Sleep difficulties have become especially prevalent in the United State, where numerous people endure hectic schedules that don’t leave a lot of room for rest. In fact, the federal government estimates that about 60 million American adults suffer from some type of sleep disorder. To sleep better, some people will give anything a try, including acupuncture, sleep masks, medications and more. Recently, a group of researchers sought to test the efficacy of yoga as a potential sleep aid. Unfortunately, their findings don’t necessarily provide much assistance to people who owe their sleeping problems to a sleep disorder.
Looking at Past Studies
To evaluate yoga as a potential remedy for all sorts of psychiatric disorders, a research team looked at several older studies which tested the holistic therapy to see if it might relieve everything from schizophrenia to depression to insomnia. After pouring over decades’ worth of research, the team ultimately labeled yoga as an attractive potential treatment, due to its safety and cost-effectiveness. In the end, however, although they did find some limited studies which appeared to show that yoga offered some benefit to people who had sleeping problems; none of these past results had been successfully replicated.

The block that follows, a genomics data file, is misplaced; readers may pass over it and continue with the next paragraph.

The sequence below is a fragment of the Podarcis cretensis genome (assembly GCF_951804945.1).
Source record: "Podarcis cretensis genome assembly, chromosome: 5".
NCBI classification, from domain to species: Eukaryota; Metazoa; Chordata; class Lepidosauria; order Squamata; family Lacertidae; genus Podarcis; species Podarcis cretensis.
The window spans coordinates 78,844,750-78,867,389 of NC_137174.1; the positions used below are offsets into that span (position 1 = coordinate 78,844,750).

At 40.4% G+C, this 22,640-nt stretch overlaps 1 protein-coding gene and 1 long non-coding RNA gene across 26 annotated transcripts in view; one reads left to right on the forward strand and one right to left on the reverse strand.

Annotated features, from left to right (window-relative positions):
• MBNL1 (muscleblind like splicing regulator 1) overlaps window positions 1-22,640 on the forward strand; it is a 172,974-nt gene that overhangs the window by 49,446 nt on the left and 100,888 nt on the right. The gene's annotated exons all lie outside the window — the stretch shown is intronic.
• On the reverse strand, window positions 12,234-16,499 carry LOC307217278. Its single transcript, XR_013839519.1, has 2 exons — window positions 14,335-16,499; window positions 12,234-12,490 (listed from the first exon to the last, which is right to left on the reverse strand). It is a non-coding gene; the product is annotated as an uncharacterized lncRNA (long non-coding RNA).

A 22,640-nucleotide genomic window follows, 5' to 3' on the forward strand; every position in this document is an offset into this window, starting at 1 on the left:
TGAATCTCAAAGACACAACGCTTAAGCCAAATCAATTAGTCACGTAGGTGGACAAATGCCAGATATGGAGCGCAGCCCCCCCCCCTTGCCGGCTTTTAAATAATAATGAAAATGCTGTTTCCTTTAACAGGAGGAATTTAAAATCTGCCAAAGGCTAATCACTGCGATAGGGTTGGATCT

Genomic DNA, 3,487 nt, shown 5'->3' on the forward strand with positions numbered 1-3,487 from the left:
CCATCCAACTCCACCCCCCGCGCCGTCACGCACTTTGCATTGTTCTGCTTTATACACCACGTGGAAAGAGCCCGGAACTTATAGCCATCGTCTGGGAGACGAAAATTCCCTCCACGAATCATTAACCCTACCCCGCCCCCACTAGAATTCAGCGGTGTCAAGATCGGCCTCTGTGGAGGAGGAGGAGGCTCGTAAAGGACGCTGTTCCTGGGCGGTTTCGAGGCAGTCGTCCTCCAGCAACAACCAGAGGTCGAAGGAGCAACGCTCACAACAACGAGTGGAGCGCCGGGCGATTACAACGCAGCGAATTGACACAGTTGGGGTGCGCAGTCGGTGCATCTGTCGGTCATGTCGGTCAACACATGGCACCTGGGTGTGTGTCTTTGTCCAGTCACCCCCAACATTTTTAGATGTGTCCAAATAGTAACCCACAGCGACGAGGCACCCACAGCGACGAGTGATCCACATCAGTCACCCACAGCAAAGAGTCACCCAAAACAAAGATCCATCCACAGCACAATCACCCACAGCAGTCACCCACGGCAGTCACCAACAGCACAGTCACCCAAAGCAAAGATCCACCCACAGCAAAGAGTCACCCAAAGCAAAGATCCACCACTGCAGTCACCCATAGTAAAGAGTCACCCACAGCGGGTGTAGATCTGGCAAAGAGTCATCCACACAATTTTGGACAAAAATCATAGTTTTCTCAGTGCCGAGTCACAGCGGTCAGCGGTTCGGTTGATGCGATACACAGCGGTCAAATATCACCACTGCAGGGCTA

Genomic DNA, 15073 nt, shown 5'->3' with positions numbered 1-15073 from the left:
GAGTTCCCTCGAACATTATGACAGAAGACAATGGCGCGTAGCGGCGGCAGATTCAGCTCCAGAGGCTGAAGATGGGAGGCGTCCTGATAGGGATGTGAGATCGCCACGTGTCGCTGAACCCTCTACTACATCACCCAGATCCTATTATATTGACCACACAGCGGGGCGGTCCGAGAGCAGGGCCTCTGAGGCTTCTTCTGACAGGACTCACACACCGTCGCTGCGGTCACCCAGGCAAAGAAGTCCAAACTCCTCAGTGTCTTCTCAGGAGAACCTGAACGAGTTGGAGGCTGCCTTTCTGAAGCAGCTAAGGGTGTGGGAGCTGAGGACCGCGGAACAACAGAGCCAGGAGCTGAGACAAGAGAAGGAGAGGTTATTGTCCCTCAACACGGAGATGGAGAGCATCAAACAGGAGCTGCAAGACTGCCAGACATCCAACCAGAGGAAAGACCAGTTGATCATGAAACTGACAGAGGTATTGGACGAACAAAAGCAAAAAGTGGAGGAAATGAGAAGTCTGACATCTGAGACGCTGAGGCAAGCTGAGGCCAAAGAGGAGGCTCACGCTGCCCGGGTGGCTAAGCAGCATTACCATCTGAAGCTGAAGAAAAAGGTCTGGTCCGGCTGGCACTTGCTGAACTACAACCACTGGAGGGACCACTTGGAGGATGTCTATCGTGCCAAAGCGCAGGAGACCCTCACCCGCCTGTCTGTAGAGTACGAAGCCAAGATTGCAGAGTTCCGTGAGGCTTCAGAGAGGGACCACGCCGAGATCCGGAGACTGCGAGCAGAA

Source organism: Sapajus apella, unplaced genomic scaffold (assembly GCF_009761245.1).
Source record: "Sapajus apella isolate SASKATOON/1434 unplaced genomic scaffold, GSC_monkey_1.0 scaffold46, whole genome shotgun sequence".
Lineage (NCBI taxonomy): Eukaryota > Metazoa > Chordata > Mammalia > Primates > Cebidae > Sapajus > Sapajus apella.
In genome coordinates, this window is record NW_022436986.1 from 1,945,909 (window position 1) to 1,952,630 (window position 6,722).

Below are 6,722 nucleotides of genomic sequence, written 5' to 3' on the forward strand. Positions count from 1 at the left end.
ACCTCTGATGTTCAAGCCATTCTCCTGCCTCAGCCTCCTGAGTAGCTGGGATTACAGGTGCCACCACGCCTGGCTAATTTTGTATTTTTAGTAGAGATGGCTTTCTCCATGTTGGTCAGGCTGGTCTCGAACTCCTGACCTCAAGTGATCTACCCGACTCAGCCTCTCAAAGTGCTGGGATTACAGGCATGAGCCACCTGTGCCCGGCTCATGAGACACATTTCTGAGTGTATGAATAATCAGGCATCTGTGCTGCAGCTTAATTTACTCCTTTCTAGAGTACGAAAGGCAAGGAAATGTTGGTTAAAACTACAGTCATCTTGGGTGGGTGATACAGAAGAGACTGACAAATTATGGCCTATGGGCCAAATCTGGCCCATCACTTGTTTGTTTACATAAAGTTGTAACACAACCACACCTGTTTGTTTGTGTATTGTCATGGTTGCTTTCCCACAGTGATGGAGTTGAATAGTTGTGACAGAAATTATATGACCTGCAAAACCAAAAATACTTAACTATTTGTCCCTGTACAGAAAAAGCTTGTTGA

Does it Even Matter?
Numerous Americans enjoy yoga, because they believe it promotes good feelings which encourage better mental health. If you suffer from general insomnia, this benefit may make yoga a suitable option that could help you sleep. If, on the other hand, you suffer from sleep apnea, you’ll have to look further for help.
Since it results in breathing problems, sleep apnea promotes maintenance insomnia, which is defined as recurring and frequent waking without the ability to quickly fall back to sleep. Since they do nothing to alleviate these breathing difficulties, medications and holistic therapies such as yoga prove useless to sleep apneics.
Contrarily, since sleep appliances provide a clear airway by adjusting the jaw, they offer effective, long-term relief from sleep apnea. To learn more, contact Dr. Siegel's office today.
Related article: http://www.frontiersin.org/Affective_Disorders_and_Psychosomatic_Research/10.3389/fpsyt.2012.00117/abstract